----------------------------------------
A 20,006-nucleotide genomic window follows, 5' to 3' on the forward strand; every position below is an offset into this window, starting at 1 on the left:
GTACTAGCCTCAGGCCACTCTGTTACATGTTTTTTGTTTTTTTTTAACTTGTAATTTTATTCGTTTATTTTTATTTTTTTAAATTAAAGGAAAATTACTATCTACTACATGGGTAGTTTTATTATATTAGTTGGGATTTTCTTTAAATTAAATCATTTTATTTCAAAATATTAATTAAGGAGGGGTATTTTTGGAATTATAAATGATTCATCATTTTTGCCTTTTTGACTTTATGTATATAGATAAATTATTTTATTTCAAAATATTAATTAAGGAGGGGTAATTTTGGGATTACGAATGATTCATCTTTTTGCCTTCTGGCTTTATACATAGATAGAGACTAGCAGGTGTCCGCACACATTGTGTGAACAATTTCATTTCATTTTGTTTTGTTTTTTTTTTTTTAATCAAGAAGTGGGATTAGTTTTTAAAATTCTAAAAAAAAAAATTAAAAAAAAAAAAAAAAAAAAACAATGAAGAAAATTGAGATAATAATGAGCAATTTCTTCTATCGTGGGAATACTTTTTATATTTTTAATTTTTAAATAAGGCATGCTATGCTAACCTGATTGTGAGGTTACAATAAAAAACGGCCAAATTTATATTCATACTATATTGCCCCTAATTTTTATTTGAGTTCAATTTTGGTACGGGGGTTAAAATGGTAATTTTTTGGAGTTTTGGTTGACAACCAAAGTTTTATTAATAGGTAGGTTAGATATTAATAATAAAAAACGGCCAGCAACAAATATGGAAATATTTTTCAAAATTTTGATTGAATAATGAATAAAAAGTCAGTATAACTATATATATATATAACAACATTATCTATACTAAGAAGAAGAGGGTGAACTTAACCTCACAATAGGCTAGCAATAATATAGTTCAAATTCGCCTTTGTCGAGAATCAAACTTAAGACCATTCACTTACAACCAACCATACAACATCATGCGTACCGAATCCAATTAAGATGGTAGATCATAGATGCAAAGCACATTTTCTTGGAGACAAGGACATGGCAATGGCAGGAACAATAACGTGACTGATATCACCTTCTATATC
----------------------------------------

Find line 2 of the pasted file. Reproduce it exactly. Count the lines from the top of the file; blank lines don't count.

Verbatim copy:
GTACTAGCCTCAGGCCACTCTGTTACATGTTTTTTGTTTTTTTTTAACTTGTAATTTTATTCGTTTATTTTTATTTTTTTAAATTAAAGGAAAATTACTATCTACTACATGGGTAGTTTTATTATATTAGTTGGGATTTTCTTTAAATTAAATCATTTTATTTCAAAATATTAATTAAGGAGGGGTATTTTTGGAATTATAAATGATTCATCATTTTTGCCTTTTTGACTTTATGTATATAGATAAATTATTTTATTTCAAAATATTAATTAAGGAGGGGTAATTTTGGGATTACGAATGATTCATCTTTTTGCCTTCTGGCTTTATACATAGATAGAGACTAGCAGGTGTCCGCACACATTGTGTGAACAATTTCATTTCATTTTGTTTTGTTTTTTTTTTTTTAATCAAGAAGTGGGATTAGTTTTTAAAATTCTAAAAAAAAAAATTAAAAAAAAAAAAAAAAAAAAACAATGAAGAAAATTGAGATAATAATGAGCAATTTCTTCTATCGTGGGAATACTTTTTATATTTTTAATTTTTAAATAAGGCATGCTATGCTAACCTGATTGTGAGGTTACAATAAAAAACGGCCAAATTTATATTCATACTATATTGCCCCTAATTTTTATTTGAGTTCAATTTTGGTACGGGGGTTAAAATGGTAATTTTTTGGAGTTTTGGTTGACAACCAAAGTTTTATTAATAGGTAGGTTAGATATTAATAATAAAAAACGGCCAGCAACAAATATGGAAATATTTTTCAAAATTTTGATTGAATAATGAATAAAAAGTCAGTATAACTATATATATATATAACAACATTATCTATACTAAGAAGAAGAGGGTGAACTTAACCTCACAATAGGCTAGCAATAATATAGTTCAAATTCGCCTTTGTCGAGAATCAAACTTAAGACCATTCACTTACAACCAACCATACAACATCATGCGTACCGAATCCAATTAAGATGGTAGATCATAGATGCAAAGCACATTTTCTTGGAGACAAGGACATGGCAATGGCAGGAACAATAACGTGACTGATATCACCTTCTATATC